According to IMDB this is the story of teenagers who are kidnapped and made into scarecrows and left in a field to die. The tagline is “It was supposed to be the Summer of their dreams”.
What can I say? I had not heard of Scarecrows before sitting down to watch it, but I still had expectations. If you enjoy this genre of movie like I do, then you will get exactly what you expect, with a few delightful surprises.
My first thought is the cinematography is more than I expected. Very clear editing with professional shots. Keeping to real settings gives Scarecrows a natural feel and suits the mood and theme of the film. For camera shots and editing you’d think this was a higher budget film. Whomever was in charge of their filming locations did a fantastic job. Typically, in this genre you get too dark, too grainy or too shaky. Not so with Scarecrows. The lighting was natural with daylight being bright and night being shadowed nicely but never too dark to see all of the action.
The acting would be the next thing I really noticed. It was nice to see a low budget horror movie having decent actors in the roles. Very little seemed forced and unrealistic. These actors definitely took the roles seriously even when the script added humour (intentional or not). This is not one of those movies where you definitely like or hate a character. Yes, the actual roles are pretty cliched, but this ensemble does a good job of living up to the “young, not so bright, mixed group of friends trying to have a good time when everything goes wrong” cliché.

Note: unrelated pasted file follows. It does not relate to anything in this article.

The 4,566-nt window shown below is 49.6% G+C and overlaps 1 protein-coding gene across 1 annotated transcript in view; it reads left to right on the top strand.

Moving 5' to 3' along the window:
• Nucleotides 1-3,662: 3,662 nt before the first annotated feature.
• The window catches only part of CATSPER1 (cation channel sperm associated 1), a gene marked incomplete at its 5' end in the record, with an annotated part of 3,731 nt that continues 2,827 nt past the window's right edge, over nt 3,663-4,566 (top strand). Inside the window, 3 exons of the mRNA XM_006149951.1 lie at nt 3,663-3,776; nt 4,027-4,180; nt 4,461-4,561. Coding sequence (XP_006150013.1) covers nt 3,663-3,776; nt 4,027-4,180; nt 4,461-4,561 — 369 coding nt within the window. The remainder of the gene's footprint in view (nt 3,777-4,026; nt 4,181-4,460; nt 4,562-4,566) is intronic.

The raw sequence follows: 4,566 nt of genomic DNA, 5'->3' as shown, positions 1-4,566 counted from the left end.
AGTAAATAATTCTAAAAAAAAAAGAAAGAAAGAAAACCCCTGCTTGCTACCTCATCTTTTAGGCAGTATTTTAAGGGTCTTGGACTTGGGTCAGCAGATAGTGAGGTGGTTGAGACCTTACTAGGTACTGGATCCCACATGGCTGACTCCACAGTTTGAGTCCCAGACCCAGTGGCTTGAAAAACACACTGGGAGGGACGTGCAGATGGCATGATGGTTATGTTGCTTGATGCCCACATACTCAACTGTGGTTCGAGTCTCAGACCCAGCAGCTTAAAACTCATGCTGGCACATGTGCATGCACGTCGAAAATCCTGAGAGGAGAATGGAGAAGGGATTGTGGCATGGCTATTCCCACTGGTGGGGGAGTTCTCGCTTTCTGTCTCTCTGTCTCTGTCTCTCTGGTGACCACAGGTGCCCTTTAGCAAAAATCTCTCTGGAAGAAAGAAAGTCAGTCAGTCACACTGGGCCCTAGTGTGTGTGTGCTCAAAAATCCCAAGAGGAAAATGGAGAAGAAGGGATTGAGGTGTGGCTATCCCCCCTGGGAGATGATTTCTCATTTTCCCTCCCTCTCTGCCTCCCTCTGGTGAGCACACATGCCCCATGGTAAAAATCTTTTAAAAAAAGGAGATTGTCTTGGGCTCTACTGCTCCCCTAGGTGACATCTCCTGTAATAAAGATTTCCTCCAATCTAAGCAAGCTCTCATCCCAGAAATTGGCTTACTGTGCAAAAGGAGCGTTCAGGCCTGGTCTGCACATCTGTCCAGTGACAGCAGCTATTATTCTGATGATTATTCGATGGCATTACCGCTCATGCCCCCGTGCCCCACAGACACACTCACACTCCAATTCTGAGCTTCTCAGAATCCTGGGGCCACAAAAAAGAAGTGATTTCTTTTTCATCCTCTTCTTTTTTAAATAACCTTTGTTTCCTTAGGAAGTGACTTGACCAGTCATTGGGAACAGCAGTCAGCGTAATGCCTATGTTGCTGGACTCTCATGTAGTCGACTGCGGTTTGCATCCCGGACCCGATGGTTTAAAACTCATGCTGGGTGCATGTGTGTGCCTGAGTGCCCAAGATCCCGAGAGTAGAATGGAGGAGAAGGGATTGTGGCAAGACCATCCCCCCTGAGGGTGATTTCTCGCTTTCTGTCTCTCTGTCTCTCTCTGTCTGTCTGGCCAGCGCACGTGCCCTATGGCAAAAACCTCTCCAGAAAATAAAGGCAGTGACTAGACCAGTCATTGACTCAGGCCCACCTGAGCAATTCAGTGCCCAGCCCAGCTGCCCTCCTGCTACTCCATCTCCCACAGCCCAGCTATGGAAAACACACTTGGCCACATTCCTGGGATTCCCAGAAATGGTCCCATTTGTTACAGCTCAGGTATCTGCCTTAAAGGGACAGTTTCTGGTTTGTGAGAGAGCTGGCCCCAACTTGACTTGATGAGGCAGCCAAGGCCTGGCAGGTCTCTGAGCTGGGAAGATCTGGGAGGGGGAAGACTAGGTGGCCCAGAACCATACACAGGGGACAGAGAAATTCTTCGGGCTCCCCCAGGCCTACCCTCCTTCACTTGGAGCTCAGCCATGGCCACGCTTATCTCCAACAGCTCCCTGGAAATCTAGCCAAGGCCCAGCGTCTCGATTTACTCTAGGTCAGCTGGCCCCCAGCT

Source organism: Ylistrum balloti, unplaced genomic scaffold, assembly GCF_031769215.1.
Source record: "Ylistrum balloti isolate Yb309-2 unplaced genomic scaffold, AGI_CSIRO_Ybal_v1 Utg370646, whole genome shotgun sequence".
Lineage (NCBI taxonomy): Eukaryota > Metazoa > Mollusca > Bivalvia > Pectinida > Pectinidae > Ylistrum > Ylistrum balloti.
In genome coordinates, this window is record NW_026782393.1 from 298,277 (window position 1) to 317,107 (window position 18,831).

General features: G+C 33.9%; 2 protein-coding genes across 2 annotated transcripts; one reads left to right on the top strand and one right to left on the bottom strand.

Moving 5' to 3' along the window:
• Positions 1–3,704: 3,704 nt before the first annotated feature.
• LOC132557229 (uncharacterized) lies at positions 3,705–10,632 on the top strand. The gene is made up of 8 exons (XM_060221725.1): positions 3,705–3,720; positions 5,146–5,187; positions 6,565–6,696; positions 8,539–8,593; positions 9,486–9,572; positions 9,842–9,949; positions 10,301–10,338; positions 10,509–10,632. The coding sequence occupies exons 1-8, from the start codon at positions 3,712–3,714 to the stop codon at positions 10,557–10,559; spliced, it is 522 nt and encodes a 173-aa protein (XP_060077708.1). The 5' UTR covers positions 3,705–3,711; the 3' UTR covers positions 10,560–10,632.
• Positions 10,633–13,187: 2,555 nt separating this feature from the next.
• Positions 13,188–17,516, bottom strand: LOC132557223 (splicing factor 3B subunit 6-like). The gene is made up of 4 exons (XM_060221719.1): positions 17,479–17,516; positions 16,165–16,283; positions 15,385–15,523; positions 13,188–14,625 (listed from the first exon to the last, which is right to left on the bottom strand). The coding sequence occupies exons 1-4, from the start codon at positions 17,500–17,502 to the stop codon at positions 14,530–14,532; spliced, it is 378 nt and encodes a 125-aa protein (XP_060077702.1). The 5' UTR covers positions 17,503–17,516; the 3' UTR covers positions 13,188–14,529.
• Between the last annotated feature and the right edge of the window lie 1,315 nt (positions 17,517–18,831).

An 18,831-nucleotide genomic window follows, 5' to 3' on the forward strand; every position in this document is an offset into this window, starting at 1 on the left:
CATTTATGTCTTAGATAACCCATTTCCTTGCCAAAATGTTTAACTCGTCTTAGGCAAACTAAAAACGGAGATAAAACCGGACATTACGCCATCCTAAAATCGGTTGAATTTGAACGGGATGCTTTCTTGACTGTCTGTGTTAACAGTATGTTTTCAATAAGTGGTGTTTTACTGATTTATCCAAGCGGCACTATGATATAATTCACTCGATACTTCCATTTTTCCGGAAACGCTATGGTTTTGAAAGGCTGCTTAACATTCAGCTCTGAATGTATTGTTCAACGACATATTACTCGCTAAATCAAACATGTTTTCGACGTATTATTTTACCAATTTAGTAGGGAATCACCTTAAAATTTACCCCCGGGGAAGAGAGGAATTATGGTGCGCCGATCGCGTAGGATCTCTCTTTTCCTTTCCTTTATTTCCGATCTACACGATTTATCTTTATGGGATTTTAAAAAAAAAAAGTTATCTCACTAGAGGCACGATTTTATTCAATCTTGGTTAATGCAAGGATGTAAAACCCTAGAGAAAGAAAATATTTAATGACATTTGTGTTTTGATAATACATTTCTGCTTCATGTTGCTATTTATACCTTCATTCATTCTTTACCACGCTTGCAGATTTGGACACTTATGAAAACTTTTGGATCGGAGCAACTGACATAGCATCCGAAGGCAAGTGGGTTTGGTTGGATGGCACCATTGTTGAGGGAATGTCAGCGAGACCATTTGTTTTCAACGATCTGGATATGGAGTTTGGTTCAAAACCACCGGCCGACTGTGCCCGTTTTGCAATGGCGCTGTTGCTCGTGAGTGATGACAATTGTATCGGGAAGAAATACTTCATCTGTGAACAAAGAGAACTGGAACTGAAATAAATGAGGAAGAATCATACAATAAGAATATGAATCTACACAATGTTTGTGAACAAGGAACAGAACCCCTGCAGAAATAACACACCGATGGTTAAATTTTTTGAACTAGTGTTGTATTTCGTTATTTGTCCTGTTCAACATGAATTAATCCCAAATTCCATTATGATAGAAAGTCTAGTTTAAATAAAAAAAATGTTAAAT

There isn’t much I can say about the plot. If you are familiar with teen horror movies then you already know what you are going to get. The story flows with no major gaps in what you are watching. There are a few lines that are uttered that will make you laugh (at least on the inside). The reactions of the characters seem mostly realistic considering the circumstances which is a credit to the writers as well as the actors and director. Don’t expect it to be terrifying. Don’t expect a great story with a brand-new concept. Don’t expect a big budget story line that has had numerous rewrites and you will come away having enjoyed a bit of time in the world Stu Stone and Adam Rodness have created.
The only really negative thing I found while watching Scarecrows was the soundtrack. In places it was just fine, it delivered the creepy sounds we all have come to expect when watching a movie from this genre (really, how else are we going to know action is about to happen if there’s no deep, pounding music to let us know?). At other times though, the music seemed so out of place it actually took me away from what I was watching. Most of the horrible, mixed up music occurred in the first half of the movie and it did get better and more suitable as the movie continued on. I’m not certain if the 70’s style porn music was supposed to be taken serious or if it was supposed to be humorous but it really doesn’t belong.
Often a movie from this genre will have either decent acting or a good set, but Scarecrows manages to have both. Put together with a well-rounded script that is predictable but not awful and you have a movie that will entertain you but that you will probably forget about right after watching it.
Scarecrows will be available on your favourite Video On Demand service on December 11.
Cast: Hannah Gordon, Mike Taylor
Directed by: Stu Stone
Distributor: Uncork’d Entertainment